And presumably, the same female merganser is still there happy to pose for me some more. This is a good example of the harsh shadow at the top of the eye caused by the sun being so high in the sky.
Canon 5D Mark III, 1/1250, f5.6, ISO 1000, 700mm. (11:52 a.m.)
Giving me both eyes while preening. Canon 5D Mark III, 1/1250, f5.6, ISO 1000, 700mm. (11:53 a.m.)
Very close to the location where I took the above Robin photo, I find a Yellow-rumped Warbler (Myrtle variety). It’s now after noon and that sun I talked about in the opening of this blog post is high above, casting not-so-great harsh shadows onto my photographic subjects. The whites on this bird really shine bright and need to be tamed in post processing. In this next shot, the bird is back lit from about the 11 o’clock position causing the side of the head we see to have shade lighting. Not the best conditions for a bird shot but a cute one nonetheless. Canon 5D Mark III, 1/1250, f7.1, ISO 1250, 700mm. (12:40 p.m.)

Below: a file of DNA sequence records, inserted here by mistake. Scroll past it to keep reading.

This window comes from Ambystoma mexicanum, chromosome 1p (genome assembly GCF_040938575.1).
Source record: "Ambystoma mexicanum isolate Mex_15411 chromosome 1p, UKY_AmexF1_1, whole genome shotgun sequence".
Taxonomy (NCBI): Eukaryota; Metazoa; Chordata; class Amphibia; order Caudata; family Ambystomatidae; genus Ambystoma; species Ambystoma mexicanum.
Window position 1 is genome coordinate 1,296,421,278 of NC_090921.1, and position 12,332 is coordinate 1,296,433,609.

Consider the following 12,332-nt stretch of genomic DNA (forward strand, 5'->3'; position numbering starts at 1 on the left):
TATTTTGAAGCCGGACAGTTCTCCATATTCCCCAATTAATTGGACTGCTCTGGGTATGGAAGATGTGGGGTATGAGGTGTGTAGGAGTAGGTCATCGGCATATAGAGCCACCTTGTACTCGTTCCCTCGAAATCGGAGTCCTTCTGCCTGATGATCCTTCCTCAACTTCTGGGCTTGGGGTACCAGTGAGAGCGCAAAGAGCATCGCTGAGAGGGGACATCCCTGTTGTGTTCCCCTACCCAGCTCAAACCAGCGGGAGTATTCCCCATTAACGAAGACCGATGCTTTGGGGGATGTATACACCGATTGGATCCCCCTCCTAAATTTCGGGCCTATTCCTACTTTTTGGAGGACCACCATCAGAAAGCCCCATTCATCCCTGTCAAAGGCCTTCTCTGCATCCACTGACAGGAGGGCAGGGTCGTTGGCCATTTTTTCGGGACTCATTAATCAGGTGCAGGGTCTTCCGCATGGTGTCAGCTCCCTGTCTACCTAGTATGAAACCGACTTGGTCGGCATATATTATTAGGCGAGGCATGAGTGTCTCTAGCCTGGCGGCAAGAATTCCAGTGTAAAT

Canon 5D Mark III, 1/1250, f7.1, ISO 1250, 700mm. (12:42 p.m.)
Canon 5D Mark III, 1/1250, f7.1, ISO 1250, 700mm. (12:45 p.m.)
Location, location, location! Here’s the same Song Sparrow on two different branches. Disregarding the poses, I like the second shot’s background and perch far better than the first. Canon 5D Mark III, 1/1600, f8, ISO 1000, 700mm. (1:21 p.m.)
Back again in front of Rest Lake, a Gadwall flies by outside my driver’s side window. At 700mm, my success rate for flight shots is pretty low, but I’m working on it. In this case, about 1 out of 12. Here is the one. Canon 5D Mark III, 1/1600, f8, ISO 640, 700mm. (1:41 p.m.)
By 2pm I was down to shooting Great Blue Herons as wildlife activity seemed to decrease some. This is a Great Blue capturing a small morsel. Canon 5D Mark III, 1/1600, f8, ISO 800, 700mm. (2:12 p.m.)